The changing status of women in the contemporary Caribbean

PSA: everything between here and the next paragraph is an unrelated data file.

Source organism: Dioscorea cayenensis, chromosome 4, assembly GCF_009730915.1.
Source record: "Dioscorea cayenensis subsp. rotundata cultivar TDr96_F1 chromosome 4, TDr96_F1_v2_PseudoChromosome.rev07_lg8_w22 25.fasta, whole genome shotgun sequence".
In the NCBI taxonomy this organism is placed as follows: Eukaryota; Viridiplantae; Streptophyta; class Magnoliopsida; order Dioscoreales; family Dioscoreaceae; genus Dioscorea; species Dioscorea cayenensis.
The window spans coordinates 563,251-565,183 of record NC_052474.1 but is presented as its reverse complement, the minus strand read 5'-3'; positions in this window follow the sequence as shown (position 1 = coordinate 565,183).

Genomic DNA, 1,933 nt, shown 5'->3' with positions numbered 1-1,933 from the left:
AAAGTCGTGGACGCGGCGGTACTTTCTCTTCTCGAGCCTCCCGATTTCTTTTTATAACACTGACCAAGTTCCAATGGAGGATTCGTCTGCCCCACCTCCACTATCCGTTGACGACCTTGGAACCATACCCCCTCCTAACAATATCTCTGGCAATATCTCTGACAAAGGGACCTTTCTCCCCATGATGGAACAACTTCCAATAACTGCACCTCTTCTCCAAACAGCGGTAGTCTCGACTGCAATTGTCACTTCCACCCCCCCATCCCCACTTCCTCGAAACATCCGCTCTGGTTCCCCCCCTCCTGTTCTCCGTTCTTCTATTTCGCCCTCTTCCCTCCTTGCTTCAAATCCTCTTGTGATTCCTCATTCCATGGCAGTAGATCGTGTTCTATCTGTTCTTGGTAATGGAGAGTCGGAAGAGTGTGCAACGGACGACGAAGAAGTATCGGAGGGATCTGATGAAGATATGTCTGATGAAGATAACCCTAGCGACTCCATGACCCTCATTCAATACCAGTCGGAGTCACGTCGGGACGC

It is indeed a challenge to attempt a general overview of the changing status of women in the Caribbean, given the many differences in colonial experience, language, cultural traditions, political/economic systems and regimes, relationships with diverse metropolitan powers, and their particular location in the international economic order. Additionally, the differing levels of social and economic development, the ethnic/racial, cultural, religious and class differences, as well as the diversity in sexual orientation and other social dimensions among women, within and among countries, all contribute to the various ways in which women’s activism and achievements have occurred. Contacts have also historically been greater within linguistic subregions and with the countries that were their own métropoles, while non-independent nations, of which the Caribbean has a fair number, have been even more isolated from regional developments.1
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